What are the regulatory and financial ramifications around non-compliance for pharma brands as allocation guidelines and policies tighten? Are there new compliance approaches companies need to adopt?

The costliest regulatory and financial ramifications around non-compliance are delays in the drug approval process. These interruptions cost pharma companies reputational damage and downside risk to their share prices.

As a result, pharma companies are leveraging technology to avoid these ramifications as regulatory mandates become more stringent. Data analytics is the foundation for improving product and process quality. It gives pharmaceutical manufacturers the ability to look at trends and find proactive ways to improve their pharmacology. Without this type of technology, companies risk major compliance mishaps similar to the recent plant error around manufacturing of the Johnson & Johnson vaccine.

Together, integrated supply chain management software, processes and people can mitigate compliance risk in the pharma industry, when implemented properly. From a regulatory and compliance standpoint, data analytics is key to predicting trends, improving processes, avoiding oversights and improving innovation.

Previously, the FDA would approve applications in-person, but like everything else in our world, this process has become digital, making it more difficult to manage risk. But these challenges can be overcome with technology.

For example, the use of digitalization can help create counterfeit-proof medications with serial numbers that are trackable across the supply chain, ensuring quality while meeting upcoming serialization requirements. Pharmaceutical companies can also use digitalization to meet the expected increased demands from markets across the globe. Digitalization can help them meet regulations, find manufacturing efficiencies to address cost pressures and use cloud-based information sharing to quickly connect with suppliers and distributors. In addition, automation, smart sensors, social media and health apps can help measure drug compliance and predict demand across regions to support real-time manufacturing.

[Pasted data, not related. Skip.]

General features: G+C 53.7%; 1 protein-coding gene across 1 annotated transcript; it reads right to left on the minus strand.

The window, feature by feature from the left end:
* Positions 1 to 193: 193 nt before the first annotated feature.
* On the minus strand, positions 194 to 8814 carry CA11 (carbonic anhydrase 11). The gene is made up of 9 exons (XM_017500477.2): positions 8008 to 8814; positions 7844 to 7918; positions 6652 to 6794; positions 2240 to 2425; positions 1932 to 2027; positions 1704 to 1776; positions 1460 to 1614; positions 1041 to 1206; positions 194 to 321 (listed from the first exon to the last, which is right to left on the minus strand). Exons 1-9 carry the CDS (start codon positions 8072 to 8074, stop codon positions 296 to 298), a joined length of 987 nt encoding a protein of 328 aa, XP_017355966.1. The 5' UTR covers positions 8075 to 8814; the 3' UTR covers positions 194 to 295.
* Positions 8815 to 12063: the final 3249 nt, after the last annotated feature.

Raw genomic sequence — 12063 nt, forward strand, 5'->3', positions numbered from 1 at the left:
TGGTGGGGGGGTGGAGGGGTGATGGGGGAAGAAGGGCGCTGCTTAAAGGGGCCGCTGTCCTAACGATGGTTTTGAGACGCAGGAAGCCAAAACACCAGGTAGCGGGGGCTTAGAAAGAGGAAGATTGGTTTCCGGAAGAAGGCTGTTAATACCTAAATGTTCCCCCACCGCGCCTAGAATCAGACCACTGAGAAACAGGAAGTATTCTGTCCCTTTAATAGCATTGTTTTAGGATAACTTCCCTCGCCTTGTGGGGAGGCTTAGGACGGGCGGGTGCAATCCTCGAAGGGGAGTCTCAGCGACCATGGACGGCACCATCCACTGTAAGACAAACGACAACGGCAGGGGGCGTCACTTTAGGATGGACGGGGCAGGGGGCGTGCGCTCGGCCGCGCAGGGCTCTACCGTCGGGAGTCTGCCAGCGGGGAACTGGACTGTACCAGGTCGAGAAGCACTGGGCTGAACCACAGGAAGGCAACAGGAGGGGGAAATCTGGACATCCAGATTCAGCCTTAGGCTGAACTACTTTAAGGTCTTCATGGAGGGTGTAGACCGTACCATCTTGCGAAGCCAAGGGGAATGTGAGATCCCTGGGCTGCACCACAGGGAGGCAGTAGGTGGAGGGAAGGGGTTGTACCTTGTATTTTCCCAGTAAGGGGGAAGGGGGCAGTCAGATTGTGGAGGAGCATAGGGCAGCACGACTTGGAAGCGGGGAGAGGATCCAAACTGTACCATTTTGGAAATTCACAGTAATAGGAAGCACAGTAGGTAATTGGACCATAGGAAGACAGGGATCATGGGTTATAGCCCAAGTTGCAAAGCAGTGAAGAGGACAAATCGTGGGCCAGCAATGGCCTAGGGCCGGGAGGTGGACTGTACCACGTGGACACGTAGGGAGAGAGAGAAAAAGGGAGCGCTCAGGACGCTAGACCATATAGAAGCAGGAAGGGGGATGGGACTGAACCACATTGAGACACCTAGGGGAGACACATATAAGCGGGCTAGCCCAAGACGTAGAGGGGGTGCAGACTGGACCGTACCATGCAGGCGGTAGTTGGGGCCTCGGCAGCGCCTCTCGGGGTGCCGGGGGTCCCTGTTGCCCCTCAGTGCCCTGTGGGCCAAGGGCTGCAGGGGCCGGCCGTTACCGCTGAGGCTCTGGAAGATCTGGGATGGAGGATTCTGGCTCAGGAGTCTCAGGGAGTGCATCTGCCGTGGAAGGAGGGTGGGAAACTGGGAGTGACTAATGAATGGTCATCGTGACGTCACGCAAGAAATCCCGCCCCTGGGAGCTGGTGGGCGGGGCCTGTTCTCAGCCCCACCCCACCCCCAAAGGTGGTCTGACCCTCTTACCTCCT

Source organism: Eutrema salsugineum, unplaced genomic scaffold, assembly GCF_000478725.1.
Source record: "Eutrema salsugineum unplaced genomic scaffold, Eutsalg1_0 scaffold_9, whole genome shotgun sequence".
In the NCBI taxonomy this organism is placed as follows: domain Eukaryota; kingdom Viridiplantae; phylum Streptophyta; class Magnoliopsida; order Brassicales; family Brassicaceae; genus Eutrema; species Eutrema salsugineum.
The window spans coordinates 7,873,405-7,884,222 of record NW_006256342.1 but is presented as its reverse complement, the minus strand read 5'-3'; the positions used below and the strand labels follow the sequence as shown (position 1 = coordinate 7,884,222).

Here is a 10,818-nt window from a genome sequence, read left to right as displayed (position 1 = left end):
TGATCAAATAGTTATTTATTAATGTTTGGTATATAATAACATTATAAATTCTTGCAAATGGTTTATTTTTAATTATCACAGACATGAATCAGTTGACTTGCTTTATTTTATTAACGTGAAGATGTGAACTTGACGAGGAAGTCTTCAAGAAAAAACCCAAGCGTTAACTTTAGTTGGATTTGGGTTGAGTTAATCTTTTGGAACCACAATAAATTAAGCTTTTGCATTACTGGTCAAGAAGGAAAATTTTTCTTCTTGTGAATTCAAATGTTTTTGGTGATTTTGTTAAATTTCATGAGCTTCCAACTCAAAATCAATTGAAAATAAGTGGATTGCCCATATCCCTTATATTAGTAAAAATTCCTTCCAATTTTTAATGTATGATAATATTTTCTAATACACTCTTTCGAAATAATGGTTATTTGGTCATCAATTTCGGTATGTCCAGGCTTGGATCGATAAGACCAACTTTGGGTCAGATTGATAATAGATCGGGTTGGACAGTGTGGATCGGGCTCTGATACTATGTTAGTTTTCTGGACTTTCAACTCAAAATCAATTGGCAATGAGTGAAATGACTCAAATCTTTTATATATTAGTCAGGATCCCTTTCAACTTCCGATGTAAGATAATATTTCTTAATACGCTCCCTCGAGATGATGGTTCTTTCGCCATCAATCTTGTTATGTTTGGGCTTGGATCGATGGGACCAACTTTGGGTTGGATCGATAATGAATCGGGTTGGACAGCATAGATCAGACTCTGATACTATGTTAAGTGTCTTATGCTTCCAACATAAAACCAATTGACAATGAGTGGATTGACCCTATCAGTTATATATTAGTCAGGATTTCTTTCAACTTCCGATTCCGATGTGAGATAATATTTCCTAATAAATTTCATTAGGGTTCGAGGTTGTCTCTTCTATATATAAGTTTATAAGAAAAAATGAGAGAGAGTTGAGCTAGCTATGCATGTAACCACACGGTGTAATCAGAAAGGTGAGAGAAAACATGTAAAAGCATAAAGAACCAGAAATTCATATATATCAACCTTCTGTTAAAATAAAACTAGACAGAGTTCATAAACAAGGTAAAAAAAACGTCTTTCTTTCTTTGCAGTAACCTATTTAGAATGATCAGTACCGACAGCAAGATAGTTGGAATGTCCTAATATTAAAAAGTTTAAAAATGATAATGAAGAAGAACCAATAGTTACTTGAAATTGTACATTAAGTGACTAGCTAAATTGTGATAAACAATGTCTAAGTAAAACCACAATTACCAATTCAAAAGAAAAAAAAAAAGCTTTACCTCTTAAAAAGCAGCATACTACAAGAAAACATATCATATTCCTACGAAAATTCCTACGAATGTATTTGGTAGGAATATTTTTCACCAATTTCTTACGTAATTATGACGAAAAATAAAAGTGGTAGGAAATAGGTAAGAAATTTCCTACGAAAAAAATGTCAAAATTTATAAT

What are some practical ways pharma manufacturers are turning to data analytics for increased visibility into their supply chain operations?

The pharmaceutical industry is investing heavily in data analytics. Drug manufacturers manage the distribution of drug products from production through to their final delivery destination, whether that be to the consumer, wholesale distributor or pharmacies. This creates thousands of touch points and an overwhelming web of data, making analytics synonymous with success. In fact, IDC projects that organizations that leverage the right digital tools will result in a 15% productivity boost by the end of 2021.

Data analytics equips manufacturers to break down barriers across complex supply chains and consolidate information that’s scattered throughout multiple systems. Making data accessible for all users in all departments creates a multidimensional single source of the truth and provides real-time data into when exactly that shipment will arrive. These insights can drive strategic decision making throughout the entire life cycle from order process, to transport, and beyond.

Real-time collaborating and communication also drives efficiency and cost-savings. It gives manufacturers the ability to fine-tune their processes, solve for discrepancies and reach all tiers and levels in their supply chain networks.

Artificial Intelligence and machine learning are able to run “what-if” scenarios to help pharma companies prepare for black swan events. If you’ve already modeled it, you can prepare in advance for whatever happens.